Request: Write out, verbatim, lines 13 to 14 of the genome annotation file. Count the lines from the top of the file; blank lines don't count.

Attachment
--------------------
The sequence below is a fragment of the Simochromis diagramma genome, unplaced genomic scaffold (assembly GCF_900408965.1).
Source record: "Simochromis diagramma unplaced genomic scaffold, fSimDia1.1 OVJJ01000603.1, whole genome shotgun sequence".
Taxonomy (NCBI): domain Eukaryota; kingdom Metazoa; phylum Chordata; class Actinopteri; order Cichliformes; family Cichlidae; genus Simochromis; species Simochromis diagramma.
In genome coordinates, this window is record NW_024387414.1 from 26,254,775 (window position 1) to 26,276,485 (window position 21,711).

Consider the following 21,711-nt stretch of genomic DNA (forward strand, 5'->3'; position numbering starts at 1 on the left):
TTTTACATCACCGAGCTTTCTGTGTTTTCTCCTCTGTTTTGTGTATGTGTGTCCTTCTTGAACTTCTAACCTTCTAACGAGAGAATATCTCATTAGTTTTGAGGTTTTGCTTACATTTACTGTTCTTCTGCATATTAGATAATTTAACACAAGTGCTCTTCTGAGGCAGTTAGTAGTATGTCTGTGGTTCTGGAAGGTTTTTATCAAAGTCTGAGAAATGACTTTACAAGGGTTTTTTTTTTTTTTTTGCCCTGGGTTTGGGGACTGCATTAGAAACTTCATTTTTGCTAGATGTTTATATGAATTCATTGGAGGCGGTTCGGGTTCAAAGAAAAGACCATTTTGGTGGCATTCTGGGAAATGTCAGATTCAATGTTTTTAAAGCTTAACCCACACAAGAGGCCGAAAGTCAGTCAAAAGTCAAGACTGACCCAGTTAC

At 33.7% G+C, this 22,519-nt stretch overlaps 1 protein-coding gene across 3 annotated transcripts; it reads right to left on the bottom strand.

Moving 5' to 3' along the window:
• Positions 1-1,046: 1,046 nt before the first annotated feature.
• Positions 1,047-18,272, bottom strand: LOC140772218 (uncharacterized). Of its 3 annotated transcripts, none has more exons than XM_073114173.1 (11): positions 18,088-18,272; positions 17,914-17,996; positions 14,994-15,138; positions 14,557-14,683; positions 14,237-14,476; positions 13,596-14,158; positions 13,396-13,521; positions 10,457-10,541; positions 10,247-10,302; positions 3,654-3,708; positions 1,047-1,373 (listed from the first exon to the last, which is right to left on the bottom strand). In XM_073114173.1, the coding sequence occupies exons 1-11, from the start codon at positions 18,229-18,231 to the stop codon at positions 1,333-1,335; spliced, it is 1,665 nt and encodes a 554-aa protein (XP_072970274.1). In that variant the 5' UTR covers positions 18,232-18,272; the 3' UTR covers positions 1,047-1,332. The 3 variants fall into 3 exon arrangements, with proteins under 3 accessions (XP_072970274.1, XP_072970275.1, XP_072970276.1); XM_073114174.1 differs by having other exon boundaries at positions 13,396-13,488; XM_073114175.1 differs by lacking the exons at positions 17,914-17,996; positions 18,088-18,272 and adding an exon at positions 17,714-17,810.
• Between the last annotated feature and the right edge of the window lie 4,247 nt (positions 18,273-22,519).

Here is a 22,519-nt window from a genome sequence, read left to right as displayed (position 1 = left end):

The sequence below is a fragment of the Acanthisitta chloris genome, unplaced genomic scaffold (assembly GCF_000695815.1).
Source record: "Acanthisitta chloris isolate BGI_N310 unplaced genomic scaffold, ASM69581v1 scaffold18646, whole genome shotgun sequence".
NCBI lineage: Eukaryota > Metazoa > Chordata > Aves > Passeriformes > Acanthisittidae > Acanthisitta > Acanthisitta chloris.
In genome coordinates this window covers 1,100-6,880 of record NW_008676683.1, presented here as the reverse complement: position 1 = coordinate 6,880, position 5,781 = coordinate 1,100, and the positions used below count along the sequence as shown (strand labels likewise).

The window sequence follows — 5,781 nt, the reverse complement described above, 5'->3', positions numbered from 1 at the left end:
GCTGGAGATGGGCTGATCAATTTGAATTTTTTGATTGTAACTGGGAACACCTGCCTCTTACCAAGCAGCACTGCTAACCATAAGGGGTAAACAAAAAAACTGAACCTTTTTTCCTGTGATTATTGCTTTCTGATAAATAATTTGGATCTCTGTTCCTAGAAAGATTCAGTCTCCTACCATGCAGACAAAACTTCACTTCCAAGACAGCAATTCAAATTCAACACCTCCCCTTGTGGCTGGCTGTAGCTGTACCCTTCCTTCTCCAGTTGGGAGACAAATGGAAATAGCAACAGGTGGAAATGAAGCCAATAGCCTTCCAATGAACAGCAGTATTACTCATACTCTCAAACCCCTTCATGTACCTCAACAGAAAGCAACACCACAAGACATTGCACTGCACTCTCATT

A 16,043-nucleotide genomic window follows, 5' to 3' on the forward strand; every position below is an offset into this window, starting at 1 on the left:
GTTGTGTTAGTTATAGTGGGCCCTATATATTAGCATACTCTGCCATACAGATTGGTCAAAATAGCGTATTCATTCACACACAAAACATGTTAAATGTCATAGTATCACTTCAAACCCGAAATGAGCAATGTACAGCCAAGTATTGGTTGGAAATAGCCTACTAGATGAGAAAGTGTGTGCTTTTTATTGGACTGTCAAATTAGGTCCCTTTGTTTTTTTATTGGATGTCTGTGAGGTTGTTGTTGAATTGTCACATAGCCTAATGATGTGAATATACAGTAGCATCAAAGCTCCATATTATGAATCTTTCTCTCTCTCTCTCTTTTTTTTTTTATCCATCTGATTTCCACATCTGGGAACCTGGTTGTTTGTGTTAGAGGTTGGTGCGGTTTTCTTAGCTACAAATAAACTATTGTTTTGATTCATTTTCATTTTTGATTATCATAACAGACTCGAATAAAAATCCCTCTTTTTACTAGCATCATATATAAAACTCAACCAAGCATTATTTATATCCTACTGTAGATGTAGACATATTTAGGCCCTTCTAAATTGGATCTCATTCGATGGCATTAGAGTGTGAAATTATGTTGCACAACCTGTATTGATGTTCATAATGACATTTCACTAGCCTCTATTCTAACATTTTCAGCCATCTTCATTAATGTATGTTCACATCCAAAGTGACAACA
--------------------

The sequence below is a fragment of the Acanthisitta chloris genome, unplaced genomic scaffold (assembly GCF_000695815.1).
Source record: "Acanthisitta chloris isolate BGI_N310 unplaced genomic scaffold, ASM69581v1 scaffold18646, whole genome shotgun sequence".